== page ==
Transformation: Racial myths stand in the way of entrepreneurship

06 Apr 2011, by Admin
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Herman Mashaba for Business Day, 6 April 2011.

Responding to widespread expressions of concern about the track record and future prospects of transformation policies, the Centre for Development and Enterprise (CDE) invited a number of prominent South Africans to share their thoughts on transformation with Business Day readers.

These are being published in the leader pages of the Business Day over the course of February and March 2011. They are also being made available here.

Herman Mashaba-Racial myths stand in the way of entrepreneurship

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Twenty years after the release from prison of Nelson Mandela and the unbanning of our liberation movements, and 16 years after the birth of our hard-won democracy, our nation still faces a number of significant challenges.

Unemployment is very high, especially among the youth, mainly as a result of our education system not producing the right calibre of people needed by SA’s modern economy. High unemployment is contributing to the high crime rates among our youth. HIV-AIDS is a major problem. About 6-million people are infected with HIV and about 3,8-million children have lost at least one of their parents to AIDS.

A key tool being used by the government to reduce poverty is the payment of social grants. More than 15-million people receive social grants. This is by no means a sustainable model. Having to depend on grants as a source of income takes away our people’s dignity. The only way of reducing poverty in the long term and i n a sustainable way is through job creation.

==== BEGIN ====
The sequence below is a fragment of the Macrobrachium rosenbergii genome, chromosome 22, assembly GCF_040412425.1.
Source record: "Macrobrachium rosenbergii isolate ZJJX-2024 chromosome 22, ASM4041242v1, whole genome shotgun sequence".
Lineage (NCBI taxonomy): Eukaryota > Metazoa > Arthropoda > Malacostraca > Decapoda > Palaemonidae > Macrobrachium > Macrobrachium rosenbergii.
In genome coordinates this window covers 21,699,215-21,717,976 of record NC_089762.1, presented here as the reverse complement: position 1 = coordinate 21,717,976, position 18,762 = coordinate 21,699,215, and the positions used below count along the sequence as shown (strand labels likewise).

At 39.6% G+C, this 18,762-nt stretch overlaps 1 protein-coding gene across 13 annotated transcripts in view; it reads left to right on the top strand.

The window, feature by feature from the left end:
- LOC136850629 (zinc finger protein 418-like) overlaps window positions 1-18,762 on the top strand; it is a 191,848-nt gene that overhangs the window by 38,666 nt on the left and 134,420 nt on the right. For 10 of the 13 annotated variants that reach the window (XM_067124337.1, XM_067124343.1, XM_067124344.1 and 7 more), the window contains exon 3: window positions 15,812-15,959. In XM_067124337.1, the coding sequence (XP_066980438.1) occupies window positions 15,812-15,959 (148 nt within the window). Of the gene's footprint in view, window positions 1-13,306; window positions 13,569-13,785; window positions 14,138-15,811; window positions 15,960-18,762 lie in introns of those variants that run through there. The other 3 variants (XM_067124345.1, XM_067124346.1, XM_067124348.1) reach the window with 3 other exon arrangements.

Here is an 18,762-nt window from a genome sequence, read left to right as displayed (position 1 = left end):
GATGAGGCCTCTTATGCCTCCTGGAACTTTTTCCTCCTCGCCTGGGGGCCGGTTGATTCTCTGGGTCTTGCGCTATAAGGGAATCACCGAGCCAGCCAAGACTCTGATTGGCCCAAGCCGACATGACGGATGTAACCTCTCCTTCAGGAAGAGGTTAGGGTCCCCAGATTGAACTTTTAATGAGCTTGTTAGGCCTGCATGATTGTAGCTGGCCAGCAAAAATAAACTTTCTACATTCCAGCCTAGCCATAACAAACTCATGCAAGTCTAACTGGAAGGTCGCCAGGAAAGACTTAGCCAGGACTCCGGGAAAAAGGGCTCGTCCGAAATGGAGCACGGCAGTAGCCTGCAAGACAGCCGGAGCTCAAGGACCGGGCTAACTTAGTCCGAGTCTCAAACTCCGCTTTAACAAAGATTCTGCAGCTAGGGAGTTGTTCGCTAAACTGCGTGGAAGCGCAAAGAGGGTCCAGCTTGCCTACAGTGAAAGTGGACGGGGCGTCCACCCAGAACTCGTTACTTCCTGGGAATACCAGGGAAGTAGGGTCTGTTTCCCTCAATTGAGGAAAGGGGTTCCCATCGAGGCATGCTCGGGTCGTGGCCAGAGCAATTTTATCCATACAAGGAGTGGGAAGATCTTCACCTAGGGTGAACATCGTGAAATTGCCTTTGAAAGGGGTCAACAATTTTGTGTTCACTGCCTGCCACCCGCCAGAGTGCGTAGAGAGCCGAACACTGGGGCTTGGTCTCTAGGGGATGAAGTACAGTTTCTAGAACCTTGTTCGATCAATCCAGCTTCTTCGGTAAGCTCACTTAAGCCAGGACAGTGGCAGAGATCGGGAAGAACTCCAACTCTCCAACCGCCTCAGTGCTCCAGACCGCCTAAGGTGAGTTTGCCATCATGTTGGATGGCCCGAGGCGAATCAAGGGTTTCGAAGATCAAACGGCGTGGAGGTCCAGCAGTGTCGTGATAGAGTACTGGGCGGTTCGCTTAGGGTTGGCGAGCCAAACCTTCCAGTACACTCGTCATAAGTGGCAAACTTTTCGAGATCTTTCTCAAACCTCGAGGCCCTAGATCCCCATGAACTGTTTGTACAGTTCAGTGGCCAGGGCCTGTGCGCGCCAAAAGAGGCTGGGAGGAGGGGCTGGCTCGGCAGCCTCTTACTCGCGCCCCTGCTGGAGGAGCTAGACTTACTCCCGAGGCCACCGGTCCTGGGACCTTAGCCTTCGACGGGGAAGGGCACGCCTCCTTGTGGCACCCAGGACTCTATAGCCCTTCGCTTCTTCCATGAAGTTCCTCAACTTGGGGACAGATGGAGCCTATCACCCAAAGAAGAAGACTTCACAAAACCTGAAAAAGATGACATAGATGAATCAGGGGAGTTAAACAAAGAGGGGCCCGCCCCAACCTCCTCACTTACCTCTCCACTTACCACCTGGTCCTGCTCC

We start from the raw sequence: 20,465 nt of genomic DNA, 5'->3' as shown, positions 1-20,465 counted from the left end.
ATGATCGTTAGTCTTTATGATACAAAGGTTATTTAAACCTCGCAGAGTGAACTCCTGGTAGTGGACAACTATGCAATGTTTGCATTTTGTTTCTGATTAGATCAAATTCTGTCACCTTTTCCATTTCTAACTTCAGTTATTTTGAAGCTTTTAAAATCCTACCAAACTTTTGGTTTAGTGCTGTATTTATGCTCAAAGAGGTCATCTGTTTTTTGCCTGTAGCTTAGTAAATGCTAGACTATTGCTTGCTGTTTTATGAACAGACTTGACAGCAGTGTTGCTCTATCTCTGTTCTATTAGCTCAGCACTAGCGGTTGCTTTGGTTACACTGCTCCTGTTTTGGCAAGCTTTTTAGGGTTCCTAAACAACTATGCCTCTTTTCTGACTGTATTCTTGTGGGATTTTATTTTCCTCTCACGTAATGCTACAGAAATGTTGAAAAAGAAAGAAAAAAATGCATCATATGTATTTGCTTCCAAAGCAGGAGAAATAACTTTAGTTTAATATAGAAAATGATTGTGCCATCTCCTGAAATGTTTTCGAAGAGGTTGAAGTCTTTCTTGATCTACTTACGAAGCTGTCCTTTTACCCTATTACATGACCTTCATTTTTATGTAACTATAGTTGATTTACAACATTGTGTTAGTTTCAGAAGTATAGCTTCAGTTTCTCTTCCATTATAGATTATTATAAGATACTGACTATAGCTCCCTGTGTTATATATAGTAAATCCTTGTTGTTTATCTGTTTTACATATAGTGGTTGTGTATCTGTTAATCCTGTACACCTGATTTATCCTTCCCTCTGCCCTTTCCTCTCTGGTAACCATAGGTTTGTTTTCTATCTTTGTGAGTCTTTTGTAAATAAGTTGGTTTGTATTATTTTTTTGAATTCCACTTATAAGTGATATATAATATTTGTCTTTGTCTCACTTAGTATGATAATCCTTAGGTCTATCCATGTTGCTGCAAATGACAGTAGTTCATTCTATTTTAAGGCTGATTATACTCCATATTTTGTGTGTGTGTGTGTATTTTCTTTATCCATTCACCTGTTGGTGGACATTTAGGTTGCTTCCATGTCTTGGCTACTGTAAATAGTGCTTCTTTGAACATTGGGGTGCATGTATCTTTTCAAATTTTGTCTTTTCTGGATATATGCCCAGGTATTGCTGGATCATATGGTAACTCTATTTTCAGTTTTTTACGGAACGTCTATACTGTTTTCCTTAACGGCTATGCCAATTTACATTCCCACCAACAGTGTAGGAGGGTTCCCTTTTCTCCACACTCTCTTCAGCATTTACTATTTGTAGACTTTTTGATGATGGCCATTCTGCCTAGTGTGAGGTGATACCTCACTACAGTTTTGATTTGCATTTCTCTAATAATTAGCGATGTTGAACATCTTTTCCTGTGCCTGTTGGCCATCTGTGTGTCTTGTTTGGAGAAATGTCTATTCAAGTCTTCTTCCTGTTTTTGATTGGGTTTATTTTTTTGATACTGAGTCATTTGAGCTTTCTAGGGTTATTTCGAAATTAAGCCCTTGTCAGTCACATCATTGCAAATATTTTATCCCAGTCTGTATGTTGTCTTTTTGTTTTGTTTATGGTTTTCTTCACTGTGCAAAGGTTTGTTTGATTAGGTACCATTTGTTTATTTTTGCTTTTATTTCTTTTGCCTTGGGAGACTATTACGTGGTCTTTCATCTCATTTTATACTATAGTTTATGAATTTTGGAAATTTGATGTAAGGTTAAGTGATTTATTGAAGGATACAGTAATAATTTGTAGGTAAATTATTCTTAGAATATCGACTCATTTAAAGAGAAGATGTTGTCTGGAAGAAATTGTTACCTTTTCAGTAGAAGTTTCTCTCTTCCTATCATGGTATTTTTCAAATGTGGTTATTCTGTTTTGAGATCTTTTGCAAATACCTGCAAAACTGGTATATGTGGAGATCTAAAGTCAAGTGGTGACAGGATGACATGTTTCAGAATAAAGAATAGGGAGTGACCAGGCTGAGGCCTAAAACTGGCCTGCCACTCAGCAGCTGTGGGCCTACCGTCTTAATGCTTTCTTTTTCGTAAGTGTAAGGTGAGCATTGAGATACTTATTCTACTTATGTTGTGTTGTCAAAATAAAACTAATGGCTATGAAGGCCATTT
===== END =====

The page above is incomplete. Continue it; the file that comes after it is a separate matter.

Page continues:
A key way of creating sustaining employment for the country is to encourage and harness the integration of black and white business people – to work together as South Africans. SA’s unique history gives us a comparative advantage, which we need to leverage. The country has a highly developed economy in the areas of mining, manufacturing, retail, communications, agriculture and tourism.

The banking sector ranks among the top 10 in the world.

There is a significant tradition and legacy of white business expertise in the country – a reality that cannot be denied.

In the same way as the white and black keys of the piano have to be played together to make melodic music, so must black and white entrepreneurs work together to create a competitive economy that can hold its own against the best in the world and thereby create jobs and reduce poverty.

This partnership between the races has been my own experience throughout my business career. This is the model I used in 1984 when I conceived my first business, Black Like Me, the hair products company.

My white partner provided the technical skills the business required and the white face that was politically needed to deal with officialdom during the days of apartheid.

It is the same model of partnership that I have used in my subsequent investment companies – the Leswikeng and Phatsima Groups. These experiences have informed my dealings in business and in my personal life, where I deal with people on the basis of what value they add and never on the basis of the colour of their skin or their race.

Although the conditions since 1994 have changed significantly, the business community is not taking full advantage of this unique enabler in our country to create more businesses and to make a number of existing companies more productive and profitable and, in so doing, contribute to sustained cohesion between the different races of our rainbow nation.

For this partnership to work effectively, there are certain myths that need to be debunked.

– Myth one is that, as far as whites are concerned, blacks are lazy and don’t want to work hard. Blacks are seen as wanting short cuts. At the back of their minds, whites think that blacks are corrupt.